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MPs call for government to “stop dragging their feet” on medical cannabis



MPs have urged the Prime Minister to help families fund medical cannabis prescriptions

Cross-party MPs say it’s time for the government and the NHS to “stop dragging their feet” when it comes to access to medicinal cannabis.

Labour’s Tonia Antoniazzi and Tory MP Alberto Costa, have urged the Prime Minister to step up and help families fund the medical cannabis they can’t access on the NHS.

Writing in The Times on Tuesday 6 April, Antoniazzi, MP for Gower and Costa, Conservative MP for South Leicestershire, who head up the All Party Parliamentary Group (APPG) for Medicinal Cannabis, drew attention to plight of dozens of families in the UK who are forking out thousands for private prescriptions.

Since the UK law change in 2018, there are thought to have been only three NHS prescriptions for unlicensed cannabis medicines, which can be life-changing for children with severe, treatment-resistant epilepsy.

Families are still forced to cover costs of up to £2,000 a month to keep their child well, relying on friends and family, fundraising efforts and even selling their own homes.

Parents from the End Our Pain movement have recently called for the government to help fund the prescriptions until these medicines are widely available on the NHS – as was promised by Health Secretary Matt Hancock.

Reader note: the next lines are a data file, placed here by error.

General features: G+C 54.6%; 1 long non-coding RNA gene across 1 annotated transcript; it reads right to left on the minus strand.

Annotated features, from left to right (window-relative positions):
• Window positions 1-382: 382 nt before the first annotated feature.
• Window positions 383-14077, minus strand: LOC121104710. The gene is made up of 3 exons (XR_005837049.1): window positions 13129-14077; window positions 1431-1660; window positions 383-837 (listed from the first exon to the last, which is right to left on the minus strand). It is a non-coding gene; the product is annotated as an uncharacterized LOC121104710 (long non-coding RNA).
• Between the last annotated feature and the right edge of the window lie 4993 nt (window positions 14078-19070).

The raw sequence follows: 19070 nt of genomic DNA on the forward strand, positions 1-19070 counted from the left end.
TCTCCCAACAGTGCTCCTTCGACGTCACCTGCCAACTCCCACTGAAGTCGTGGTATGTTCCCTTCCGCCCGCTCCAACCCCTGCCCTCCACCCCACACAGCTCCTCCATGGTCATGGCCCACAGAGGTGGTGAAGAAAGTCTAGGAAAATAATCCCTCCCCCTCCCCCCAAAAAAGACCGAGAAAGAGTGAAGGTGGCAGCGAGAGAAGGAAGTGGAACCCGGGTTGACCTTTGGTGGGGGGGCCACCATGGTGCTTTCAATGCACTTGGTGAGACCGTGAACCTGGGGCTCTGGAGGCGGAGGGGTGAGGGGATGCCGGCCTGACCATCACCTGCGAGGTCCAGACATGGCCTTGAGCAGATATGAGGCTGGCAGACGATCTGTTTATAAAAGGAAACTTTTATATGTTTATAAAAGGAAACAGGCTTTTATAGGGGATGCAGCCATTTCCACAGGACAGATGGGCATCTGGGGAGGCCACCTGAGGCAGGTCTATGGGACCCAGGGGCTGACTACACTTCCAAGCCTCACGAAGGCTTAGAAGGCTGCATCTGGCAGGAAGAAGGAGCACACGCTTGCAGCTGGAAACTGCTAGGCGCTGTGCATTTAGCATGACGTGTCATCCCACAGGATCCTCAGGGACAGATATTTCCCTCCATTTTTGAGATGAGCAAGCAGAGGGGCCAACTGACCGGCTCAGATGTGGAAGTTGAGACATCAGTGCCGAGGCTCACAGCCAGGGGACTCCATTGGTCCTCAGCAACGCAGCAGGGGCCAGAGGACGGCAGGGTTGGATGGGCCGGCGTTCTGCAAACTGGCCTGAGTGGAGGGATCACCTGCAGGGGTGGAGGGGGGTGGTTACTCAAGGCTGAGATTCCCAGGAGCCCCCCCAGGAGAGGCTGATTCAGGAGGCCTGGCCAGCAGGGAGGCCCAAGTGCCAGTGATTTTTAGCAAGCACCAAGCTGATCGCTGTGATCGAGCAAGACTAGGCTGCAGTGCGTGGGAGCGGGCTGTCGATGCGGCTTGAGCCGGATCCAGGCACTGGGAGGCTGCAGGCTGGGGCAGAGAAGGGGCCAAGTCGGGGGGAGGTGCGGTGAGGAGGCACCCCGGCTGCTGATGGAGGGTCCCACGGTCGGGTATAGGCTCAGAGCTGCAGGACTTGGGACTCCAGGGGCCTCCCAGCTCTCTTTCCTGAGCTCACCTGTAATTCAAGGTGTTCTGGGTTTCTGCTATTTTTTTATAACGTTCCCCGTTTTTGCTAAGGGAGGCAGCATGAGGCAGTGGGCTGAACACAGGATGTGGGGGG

Under Hancock’s leadership, the Department of Health carried out a 2019 review into the blocks in issuing NHS prescriptions,  calling for an observational trial in which these children would have access to medical cannabis at no cost. 

But last year, write Antoniazzi and Costa, the APPG was informed that plans for the trial had been “effectively dropped”. 

“Trying to unblock the NHS prescriptions is likely to take considerable time. But these families don’t have time. They are running out of money and therefore medicine within weeks,” they said, revealing that they have written to Boris Johnson urging him to launch a “specialist emergency fund” to help these families. 

They added: “To have ended up in a situation where access to medical cannabis was legalised in large part by the campaigning efforts of families with children affected by severe epilepsy but other families can’t get it on the NHS is unfair. This is a problem that can and must be solved.”